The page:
Trait impulsivity is an increasingly relevant topic for human and non-human animal personality research. There are similarities in dog and human manifestations of trait impulsivity at the behavioural, genetic, and neurobiological level. We investigated a well-validated measure of dog impulsivity and responsivity (the Dog Impulsivity Assessment Scale, DIAS) and a neuropsychological theory of human trait approach and avoidance (the Reinforcement Sensitivity Theory of personality, RST). Owners reported their dogs’ dispositional behaviour on the DIAS, an RST scale modified to describe dogs’ behaviour, and a list of common dog behaviour problems. In a sample of 730 dogs, we observed convergence between the RST and the DIAS. There was a negative correlation between RST ‘Behaviour Inhibition System’ and DIAS impulsivity factor (‘Behavioural Regulation’). RST ‘Behavioural Approach System’ correlated positively with DIAS ‘Responsiveness’. The RST ‘Fight-Flight-Freeze System’ (FFFS) and the DIAS ‘Aggression and response to novelty factor were both distinct from other factors. However, the DIAS ‘Aggression and response to novelty’ factor and the RST FFFS explained different aspects of dog behaviour problems. Importantly, whilst the DIAS factors indicated tendencies towards avoidant behaviours, the FFFS discriminated between active and passive avoidance. The findings suggest a partial overlapping between the DIAS and RST scales, and highlights the utility of personality models in investigating behaviour problems in dogs.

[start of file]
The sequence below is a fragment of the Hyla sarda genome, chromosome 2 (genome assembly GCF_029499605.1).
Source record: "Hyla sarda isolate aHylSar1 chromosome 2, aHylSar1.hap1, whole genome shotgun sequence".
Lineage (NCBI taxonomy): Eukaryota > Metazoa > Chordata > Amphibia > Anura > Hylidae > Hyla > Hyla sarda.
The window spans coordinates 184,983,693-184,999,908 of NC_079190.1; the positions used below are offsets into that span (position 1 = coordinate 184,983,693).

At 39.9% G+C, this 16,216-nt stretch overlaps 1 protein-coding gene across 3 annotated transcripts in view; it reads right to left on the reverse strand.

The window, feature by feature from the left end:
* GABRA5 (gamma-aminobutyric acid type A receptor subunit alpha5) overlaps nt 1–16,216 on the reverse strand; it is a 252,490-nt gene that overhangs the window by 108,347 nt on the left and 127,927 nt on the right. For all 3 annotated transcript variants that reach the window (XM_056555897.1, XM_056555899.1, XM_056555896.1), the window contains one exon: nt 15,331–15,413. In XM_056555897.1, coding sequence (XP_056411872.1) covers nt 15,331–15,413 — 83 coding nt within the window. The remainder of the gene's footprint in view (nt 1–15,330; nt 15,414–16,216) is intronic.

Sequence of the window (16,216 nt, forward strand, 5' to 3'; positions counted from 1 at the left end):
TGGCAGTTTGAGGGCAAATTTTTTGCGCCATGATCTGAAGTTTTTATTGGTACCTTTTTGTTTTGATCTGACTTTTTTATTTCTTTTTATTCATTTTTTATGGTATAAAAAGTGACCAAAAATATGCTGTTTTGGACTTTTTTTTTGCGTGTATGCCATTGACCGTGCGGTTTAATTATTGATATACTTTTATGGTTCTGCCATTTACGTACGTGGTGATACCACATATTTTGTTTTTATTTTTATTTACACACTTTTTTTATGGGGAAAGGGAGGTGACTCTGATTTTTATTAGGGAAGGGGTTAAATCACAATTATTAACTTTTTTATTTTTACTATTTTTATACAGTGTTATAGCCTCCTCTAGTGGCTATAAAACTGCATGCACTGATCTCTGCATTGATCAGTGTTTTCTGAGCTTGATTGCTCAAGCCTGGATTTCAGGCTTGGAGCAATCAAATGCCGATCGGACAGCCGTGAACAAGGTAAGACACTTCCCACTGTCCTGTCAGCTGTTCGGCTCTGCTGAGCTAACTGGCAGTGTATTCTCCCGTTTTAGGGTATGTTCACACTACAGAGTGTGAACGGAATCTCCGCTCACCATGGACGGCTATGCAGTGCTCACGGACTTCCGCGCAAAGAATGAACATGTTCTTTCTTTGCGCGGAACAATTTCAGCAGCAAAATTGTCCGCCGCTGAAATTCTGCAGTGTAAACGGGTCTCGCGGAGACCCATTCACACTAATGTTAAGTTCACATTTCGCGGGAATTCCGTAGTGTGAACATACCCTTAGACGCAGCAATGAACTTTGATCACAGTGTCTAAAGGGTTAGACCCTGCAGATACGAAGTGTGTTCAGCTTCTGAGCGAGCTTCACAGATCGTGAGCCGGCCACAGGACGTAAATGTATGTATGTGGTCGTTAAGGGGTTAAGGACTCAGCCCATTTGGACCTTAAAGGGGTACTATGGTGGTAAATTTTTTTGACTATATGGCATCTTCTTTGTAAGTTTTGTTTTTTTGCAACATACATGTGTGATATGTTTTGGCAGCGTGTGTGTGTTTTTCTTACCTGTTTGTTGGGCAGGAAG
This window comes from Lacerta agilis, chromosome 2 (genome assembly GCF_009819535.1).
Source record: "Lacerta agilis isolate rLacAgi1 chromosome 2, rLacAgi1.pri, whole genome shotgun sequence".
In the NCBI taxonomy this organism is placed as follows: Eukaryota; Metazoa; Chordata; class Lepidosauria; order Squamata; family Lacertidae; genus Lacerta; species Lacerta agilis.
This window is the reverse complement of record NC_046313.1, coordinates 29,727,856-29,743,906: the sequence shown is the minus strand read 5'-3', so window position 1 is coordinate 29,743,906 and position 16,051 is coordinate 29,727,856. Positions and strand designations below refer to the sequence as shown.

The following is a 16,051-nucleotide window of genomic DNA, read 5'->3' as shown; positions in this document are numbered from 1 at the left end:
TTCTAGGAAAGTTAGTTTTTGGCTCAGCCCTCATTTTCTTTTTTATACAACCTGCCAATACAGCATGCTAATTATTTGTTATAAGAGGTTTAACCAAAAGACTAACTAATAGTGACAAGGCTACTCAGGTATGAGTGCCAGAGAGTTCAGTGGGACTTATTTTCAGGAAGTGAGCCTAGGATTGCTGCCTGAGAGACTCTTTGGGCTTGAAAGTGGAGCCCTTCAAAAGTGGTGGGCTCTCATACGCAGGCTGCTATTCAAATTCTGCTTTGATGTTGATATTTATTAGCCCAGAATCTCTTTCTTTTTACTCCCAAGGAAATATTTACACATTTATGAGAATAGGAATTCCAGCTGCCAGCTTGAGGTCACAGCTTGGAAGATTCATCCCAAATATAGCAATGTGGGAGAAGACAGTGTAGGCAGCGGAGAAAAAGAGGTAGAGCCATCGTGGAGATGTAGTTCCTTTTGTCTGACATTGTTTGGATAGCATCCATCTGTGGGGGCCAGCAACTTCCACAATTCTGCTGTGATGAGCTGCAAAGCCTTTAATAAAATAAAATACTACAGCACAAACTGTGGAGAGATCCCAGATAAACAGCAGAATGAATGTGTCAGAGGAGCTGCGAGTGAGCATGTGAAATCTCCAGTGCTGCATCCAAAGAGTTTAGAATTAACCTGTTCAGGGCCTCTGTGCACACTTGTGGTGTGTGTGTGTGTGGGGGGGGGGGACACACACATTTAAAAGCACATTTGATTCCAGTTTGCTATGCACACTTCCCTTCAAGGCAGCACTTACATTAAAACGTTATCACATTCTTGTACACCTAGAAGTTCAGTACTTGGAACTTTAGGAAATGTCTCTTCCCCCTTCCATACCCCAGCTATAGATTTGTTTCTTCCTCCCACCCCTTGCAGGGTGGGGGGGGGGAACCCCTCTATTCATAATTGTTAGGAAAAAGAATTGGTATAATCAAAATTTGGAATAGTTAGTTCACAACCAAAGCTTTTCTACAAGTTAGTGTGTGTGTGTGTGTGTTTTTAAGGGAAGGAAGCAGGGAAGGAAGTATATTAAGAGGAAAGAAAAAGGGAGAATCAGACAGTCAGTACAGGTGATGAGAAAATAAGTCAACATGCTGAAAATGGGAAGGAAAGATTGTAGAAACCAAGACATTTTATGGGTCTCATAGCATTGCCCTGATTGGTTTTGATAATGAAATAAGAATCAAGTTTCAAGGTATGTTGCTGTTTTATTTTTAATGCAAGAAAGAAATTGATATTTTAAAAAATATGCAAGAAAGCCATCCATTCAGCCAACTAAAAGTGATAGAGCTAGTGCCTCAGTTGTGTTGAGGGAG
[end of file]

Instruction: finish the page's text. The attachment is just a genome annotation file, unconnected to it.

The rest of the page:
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Piotti, P. (Creator), Satchell, L. (Creator) & Lockhart, T. (Creator), Elsevier BV, 9 Mar 2018